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Greywater and soil acidity

 
                            
Posts: 27
Location: Southern California, Zone 10
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Hi, everyone.  For about a year I have been using laundry greywater around my yard, including an area where the following are planted: plum, pluot, peach, orange, avocado, blueberry, blackberry, boysenberry, and other stuff.  I recently discovered that greywater is alkaline, and that the soil in my area tends toward alkalinity.  Most of the plants are doing okay except for the blueberries, which leads me to my questions:

1.  Is it possible (and worth the effort) to keep the soil acidity up immediately around the blueberry plants while having other plants in less acid soil nearby, or would it be better to simply move the blueberries to a section by themselves?

2. Since greywater is alkaline, should I be adding some slightly acid amendments (pine, oak, other options?) in the areas where I use greywater to avoid too much alkalinity?

Thanks for sharing any thoughts you have on the subject!
 
Tyler Ludens
pollinator
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Personally I would try to focus on growing alkaline-tolerant plants in the areas where you use greywater, and avoid using greywater on acid-lovers.  Also, making sure you use plenty of mulch and/or compost in your greywater planting areas should help buffer the alkalinity.

I'm going to be setting up my greywater planting bed soon - growing bamboo, bananas, and cannas. 

 
Brenda Groth
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Location: North Central Michigan
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Blueberries are very much acid lovers and should not be given any alkaline water at all..I would move them away from the greywater system
 
Varina Lakewood
Posts: 116
Location: Colorado
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Forgive my ignorance, but why is greywater more alkaline than regular water?
I'm interested, because I too live in an alkaline area, and am concerned for my baby blueberries.
 
John Polk
master steward
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Location: Currently in Lake Stevens, WA. Home in Spokane
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Forgive my ignorance, but why is greywater more alkaline than regular water?


My guess is that much grey water is the result of washing. Wash water has soap, and a principal ingredient of soap is lye.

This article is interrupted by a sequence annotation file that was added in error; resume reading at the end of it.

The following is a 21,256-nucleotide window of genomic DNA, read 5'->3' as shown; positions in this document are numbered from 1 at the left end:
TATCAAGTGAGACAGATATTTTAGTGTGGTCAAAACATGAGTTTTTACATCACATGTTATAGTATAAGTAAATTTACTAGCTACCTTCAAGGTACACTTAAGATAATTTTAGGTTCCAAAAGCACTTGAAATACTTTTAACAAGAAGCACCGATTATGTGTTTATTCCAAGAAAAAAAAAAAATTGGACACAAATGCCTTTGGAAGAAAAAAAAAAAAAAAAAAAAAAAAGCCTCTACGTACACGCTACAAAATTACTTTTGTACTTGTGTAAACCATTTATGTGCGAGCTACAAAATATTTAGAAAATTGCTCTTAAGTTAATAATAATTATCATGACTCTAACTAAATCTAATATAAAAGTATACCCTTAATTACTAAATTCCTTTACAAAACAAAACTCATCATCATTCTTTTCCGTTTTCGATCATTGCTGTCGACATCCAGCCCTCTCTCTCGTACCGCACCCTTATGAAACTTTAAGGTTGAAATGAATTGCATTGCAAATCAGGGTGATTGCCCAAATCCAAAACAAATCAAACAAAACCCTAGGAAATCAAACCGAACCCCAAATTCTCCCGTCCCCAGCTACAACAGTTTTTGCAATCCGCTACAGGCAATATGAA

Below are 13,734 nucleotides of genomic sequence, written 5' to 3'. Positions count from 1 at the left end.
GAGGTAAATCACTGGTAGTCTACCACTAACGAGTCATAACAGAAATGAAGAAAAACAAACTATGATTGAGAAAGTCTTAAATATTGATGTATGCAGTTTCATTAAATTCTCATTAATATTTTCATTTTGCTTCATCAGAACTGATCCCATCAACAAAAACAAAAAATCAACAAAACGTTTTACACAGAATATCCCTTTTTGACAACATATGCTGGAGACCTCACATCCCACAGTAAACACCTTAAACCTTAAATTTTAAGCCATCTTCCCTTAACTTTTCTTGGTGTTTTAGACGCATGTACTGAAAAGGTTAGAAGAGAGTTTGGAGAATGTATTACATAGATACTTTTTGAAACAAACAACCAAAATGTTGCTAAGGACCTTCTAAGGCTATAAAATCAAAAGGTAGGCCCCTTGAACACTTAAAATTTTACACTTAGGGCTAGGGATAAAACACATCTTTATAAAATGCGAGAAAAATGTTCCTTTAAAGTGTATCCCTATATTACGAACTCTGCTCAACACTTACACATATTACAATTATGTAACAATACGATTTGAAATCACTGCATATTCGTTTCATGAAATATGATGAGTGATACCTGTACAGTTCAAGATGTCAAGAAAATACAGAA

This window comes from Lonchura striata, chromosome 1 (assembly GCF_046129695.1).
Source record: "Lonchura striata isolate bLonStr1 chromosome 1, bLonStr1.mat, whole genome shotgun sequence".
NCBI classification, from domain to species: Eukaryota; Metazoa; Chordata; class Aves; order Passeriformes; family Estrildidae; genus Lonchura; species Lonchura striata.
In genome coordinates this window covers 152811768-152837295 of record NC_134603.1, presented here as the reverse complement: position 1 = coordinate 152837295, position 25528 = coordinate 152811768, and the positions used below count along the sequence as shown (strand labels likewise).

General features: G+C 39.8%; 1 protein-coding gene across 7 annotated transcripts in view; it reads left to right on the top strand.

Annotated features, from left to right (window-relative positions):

Any amount of lye will sweeten the water.

 
Tony Gurnoe
Posts: 21
Location: Encinitas, California
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The main ingredient in soap is fat. Lye makes up a very small portion of the initial ingredients and no longer exists in the final soap. John may be right that it is a result of what is used in washing with this water. Real soaps are generally near neutral but most of what people call "soap" today is actually a detergent. Many of these contain sodium in their chemicals which can wreak havoc on soil structure and create alkaline conditions.

Did you actually test the pH of your grey water and discover that it's alkaline or just read about this? Not all grey water is alkaline so test your own if you haven't. The original Washington Navel orange trees that were planted in Riverside back in the 1800s were kept alive using the wash water from cleaning dishes. Similar to many things, you'll get out what you put in. Read the ingredients on your shampoos and dish "soaps." If Sodium blah blah blah is the second or third ingredient you may want to consider whether you want that in your soil. Our water here in southern California tends to be high in dissolved salts already and in certain areas soil alkalinity is an issue.

Can you tell us more about your soil? In some soils alkaline water would be a good thing, but not when growing blueberries. I don't know how you feel about adding purchased amendments to your garden but soil around blueberries can be acidified using sulfur. If would almost certainly be best to move the blueberries to their own acidified section. Blueberries do well at like 4.5-5.5 which is too low for most other plants. If you do move the blueberries mix a TON of organic matter into the backfill. 50% Peat is generally recommended but carries a lot of environmental implications- I would use compost. The breakdown of organic matter alone is not usually enough acidification for blueberries and if your soil started alkaline or has a lot of free calcium carbonate it might be worth choosing a different plant like Tyler suggested.
 
winston wilcox
Posts: 13